The programs listed below describe established learning experiences that have become integral components of UT Austin's health IPE landscape. If you have a course, simulation, or experience that meets health IPE criteria and that should be listed, please contact us to add.
The Foundations of Interprofessional Collaborative Practice (FICP) course launched in Spring 2017 with a focus on applying interprofessional collaborative practice competencies. This course averages 266 students from pharmacy, medicine, social work, and nursing who learn together on interprofessional teams. Topics include Team Communication in Addiction Care, Applying TeamSTEPPS® Tools to Transitions in Care, Team Communication Palliative Care, and Team Error Disclosure. This dynamic, interactive course is designed to change the future of health care by providing future health care practitioners with the competencies needed to deliver high quality, team-based care.
Graduate Student IPE Learning Experience
Since Fall 2017, medicine, nursing, and pharmacy faculty members* have collaborated to provide over 200 learners (each semester) from Nursing (N386Q), Medicine (MED192IE), and Pharmacy (PHM 282S) the opportunity to participate in an asynchronous, online, discussion-based interprofessional education (IPE) experience that centers on quality improvement and patient safety. With health care errors being the third leading cause of death in the U.S., training all health care professionals on quality improvement and patient safety is foundational to improving health outcomes, population health, and efficiency of care. Over a two-week period in the fall and spring semesters, 200+ students from all three professions come together in an online forum to delve into issues of quality and safety. The two-week assignment begins with the presentation of a health care scenario or case study. Learners are provided prompts and discussion questions to provide the foundation for the IPE discussion. During the second week learners reply to postings by team members from a different profession. Discussion debriefing occurs within the main professional course and students are provided the opportunity to provide feedback.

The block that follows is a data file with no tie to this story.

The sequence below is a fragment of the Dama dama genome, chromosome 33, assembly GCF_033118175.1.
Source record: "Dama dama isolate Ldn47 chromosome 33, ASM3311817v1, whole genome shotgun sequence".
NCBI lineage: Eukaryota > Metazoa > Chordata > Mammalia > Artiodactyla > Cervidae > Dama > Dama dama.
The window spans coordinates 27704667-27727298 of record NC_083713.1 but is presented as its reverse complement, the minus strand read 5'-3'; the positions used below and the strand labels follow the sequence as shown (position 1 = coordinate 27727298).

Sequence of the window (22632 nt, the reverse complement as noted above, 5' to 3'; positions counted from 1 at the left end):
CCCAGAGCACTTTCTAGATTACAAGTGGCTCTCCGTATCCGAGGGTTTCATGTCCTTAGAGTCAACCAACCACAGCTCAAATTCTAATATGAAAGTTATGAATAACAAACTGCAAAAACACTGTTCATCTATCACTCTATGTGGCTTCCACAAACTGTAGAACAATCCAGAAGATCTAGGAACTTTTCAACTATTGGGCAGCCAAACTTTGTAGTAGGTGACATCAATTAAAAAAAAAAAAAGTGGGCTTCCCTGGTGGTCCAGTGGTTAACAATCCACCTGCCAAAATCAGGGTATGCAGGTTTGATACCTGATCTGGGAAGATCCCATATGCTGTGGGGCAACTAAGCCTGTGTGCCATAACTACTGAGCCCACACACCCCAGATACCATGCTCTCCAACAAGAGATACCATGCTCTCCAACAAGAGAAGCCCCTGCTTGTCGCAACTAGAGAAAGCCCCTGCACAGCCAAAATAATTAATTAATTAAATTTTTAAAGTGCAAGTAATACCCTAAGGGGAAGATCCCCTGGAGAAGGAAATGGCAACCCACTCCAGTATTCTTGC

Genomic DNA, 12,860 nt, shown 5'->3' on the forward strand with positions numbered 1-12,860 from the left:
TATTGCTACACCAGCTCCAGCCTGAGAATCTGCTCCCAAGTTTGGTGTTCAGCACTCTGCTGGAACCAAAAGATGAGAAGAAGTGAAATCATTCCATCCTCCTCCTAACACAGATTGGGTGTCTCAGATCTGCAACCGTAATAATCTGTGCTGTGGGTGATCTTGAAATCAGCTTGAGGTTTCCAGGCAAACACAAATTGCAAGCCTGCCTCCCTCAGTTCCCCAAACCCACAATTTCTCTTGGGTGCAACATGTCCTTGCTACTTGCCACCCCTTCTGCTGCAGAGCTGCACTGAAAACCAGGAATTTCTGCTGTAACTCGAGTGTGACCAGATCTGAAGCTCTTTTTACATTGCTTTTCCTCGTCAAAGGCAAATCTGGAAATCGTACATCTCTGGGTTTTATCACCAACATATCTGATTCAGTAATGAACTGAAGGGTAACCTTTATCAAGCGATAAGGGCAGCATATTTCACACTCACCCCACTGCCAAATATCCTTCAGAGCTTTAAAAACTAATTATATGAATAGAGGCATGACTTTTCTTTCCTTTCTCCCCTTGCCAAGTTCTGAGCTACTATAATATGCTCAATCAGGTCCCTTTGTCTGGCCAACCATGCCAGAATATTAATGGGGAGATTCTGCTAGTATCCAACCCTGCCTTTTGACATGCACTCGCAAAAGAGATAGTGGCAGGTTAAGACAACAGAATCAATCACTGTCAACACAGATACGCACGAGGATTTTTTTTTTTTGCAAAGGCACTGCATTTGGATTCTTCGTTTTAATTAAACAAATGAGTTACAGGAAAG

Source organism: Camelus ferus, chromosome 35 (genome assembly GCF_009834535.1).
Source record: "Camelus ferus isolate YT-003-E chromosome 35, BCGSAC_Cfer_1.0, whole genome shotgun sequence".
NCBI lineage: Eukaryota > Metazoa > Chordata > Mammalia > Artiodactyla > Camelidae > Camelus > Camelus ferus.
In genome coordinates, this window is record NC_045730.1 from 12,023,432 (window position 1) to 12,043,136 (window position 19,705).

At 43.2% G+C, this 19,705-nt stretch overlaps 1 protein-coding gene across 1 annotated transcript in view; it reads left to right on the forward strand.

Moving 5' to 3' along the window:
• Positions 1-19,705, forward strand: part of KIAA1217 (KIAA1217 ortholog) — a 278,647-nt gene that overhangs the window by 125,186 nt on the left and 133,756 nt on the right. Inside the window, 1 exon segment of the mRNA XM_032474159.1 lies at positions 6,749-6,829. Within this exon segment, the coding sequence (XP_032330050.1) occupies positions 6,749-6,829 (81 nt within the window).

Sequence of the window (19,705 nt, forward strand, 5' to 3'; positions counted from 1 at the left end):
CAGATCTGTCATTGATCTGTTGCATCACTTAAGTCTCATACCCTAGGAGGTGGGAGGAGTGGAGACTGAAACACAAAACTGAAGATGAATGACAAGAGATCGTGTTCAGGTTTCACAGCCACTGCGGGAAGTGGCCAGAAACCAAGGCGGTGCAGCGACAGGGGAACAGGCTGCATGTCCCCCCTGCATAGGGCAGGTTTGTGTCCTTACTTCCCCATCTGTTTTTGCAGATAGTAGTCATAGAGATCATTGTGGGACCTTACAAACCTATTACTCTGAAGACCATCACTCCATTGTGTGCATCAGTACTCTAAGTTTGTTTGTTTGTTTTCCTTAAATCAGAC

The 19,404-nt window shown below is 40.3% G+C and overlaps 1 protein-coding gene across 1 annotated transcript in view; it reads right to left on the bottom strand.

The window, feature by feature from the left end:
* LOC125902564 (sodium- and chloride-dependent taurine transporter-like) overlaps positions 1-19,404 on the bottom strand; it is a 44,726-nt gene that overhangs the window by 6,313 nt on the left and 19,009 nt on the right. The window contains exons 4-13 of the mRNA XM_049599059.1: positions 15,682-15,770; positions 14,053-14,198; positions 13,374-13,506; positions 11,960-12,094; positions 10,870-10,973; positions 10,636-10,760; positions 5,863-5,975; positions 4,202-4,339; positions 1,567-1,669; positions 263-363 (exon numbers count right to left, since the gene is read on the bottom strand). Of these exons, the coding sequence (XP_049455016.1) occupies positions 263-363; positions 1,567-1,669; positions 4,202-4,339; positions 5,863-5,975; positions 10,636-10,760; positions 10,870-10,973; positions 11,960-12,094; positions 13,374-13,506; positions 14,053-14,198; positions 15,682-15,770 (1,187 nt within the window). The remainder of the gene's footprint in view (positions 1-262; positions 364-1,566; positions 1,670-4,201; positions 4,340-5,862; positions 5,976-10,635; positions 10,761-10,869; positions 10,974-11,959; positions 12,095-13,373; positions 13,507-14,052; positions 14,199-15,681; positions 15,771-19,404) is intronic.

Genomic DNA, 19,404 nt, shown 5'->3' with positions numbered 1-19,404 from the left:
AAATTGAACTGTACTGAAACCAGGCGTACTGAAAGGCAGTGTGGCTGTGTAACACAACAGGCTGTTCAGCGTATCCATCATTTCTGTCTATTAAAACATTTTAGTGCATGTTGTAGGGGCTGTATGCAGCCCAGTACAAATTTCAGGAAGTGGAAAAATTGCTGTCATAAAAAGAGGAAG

*Marge Benham-Hutchins, PhD, RN1; John Luk, MD2; Daniel Richards, MD2; Veronica Young, MPH, Pharm D3 ; Leticia Moczygemba, PhD, Pharm D3
1 The University of Texas at Austin, School of Nursing; 2 The University of Texas at Austin, Dell Medical School; 3 The University of Texas at Austin, College of Pharmacy
Hospital Clinical Day Simulation - During this simulation, students – outfitted with a variety of simulated wounds, IV’s, and monitors – serve as patients for nursing, social work, pharmacy, and nutritional sciences students who are tasked with working together to deliver care. This simulation is held at the School of Nursing and the dynamic scenarios test the students’ abilities to react on their feet, cope with real-world situations, and apply critical thinking skills.
Disaster Drill Simulation - One afternoon per semester, nursing and social work students respond to a disaster (tornado, bombing, etc..), working in teams to triage and provide on-site care.
Alcohol Withdrawal/Suicide Recognition Simulation - Nursing and social work students work together to care for a simulated patient experiencing alcohol withdrawal, experiencing a week of withdrawal over several hours. They're also trained to recognize and address possible suicide risks.
Palliative Care Simulation - Medicine, nursing, pharmacy, and social work students in the Foundations of Interprofessional Collaborative Practice (FICP) course (described above) work in interprofessional cohorts to simulate team-based care for a complicated palliative care case.
End-of-Life Simulation - This simulation involves nursing and social work students coming together to address end-of-life issues with patients.
Poverty Simulation - held biannually on campus, the Poverty Simulation offers a unique, interactive experience that is designed to help participants appreciate the challenges involved living in poverty. Students, faculty, staff, and community members are encouraged to volunteer. This simulation is designed to help participants “re-think” poverty and explore how individuals and organizations may find new ways to assist those facing disparity everyday. Learn more>